Friday I got a call from Aaron's music teacher that he did not complete his music project. It was due last Tuesday. They worked on it in class. She provided materials. I knew nothing about it.
I was so happy that I would be spending time this weekend making a musical instrument and composing a song. (The preceding sentence was sarcasm.) Because that was the whole assignment. And the finished instrument cannot look like the base material. For example, coffee cans have to be decorated.
I was so excited that I got to make music this weekend. Not.
I checkout the teacher's website and read the directions. I studied the how to make a drum page and thought I might have some ideas. But I wanted Aaron to do it on his own.
When Aaron got home from school, I interrogated him about his failure to complete the assignment. And like a lot of 11 year old boys (my twins were very much like this) he had no answer or explanation. Just a deer-in-the headlights-expression that I took as a major clue that his brain had stopped working. He had no ideas. None. He might have even forgotten his name. Apparently, he has started adolescence.
This time around I am not terrified by this revelation. Because I know it will pass in about four years--a very long four years.
Saturday Jim came home from running and announced he had solved the instrument mystery and got out an old milk jug. Aaron helped him cut it apart and throw on some rubber bands. The project included using a drill and tape. Except it didn't work.
I threw an empty shoe box at Aaron and told him to wrap some rubber bands around it after his dad cut off the cover. And we were all happy that an instrument had been born, (Note: my project did not require power tools. I'm just saying...)
And because that was so exhausting, we all took to our beds/television/xbox and let the subsequent steps of the project gel in our brains until today. Mother's Day.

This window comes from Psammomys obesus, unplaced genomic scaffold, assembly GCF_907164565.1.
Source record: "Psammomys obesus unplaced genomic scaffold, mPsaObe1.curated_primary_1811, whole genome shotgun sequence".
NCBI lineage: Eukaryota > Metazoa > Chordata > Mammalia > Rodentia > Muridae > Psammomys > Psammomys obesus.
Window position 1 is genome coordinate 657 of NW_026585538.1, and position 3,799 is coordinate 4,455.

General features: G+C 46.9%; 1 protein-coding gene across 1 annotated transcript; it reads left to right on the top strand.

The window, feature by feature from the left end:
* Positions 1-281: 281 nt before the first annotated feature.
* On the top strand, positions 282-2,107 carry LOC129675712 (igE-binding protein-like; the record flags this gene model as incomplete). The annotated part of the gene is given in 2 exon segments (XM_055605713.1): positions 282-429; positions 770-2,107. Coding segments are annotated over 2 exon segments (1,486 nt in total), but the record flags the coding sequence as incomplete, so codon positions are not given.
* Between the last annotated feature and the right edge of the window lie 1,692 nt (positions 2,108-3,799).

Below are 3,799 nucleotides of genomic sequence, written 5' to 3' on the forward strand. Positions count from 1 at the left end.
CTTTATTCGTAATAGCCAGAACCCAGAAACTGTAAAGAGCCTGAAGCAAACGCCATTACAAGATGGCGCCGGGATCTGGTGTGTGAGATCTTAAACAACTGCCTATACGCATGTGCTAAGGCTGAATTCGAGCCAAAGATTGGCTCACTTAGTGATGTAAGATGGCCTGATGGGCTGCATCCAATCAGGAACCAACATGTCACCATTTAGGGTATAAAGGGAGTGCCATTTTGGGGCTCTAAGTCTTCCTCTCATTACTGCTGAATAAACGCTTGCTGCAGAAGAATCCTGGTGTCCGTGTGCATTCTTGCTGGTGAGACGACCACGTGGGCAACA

Since the shoe box could not look like a shoe box, we started discussing disguises. Aaron suggested coloring it. Sounded really messy to me. He suggested stickers. Sounded like a trip to Michael's for me and I hadn't taken a shower yet. I suggested using the Sunday comics. Thus the box was decorated with a few strips of tape.
Aaron started writing his song, but he wrote on the bottom right hand side of the paper so I made him re-do it. He got another sheet of paper. He scribbled the numbers down that correlated with the rubber bands and I suggested he write more neatly. He got another sheet of paper. He copied down his first line. When he played it on his shoebox/rubber band instrument it didn't sound half bad. Then he added the second line and started writing it half-way down the page in the middle. I began to suggest he start over (perhaps with a piece of paper with lines) and decided I was stifling his creativity.
Now I'm wondering if Mozart's mother went through this with him as a child.
"Amadeus! Your treble cleft is all messy, re-write it!"
"Amadeus, that symphony would sound so much better if your posture improved!"
Aaron has written his first piece of music on Mother's Day 2010. And he's probably scarred beyond anything and will never again look at music in the same way. Another Mother of the Year moment.
Being a mom is so hard...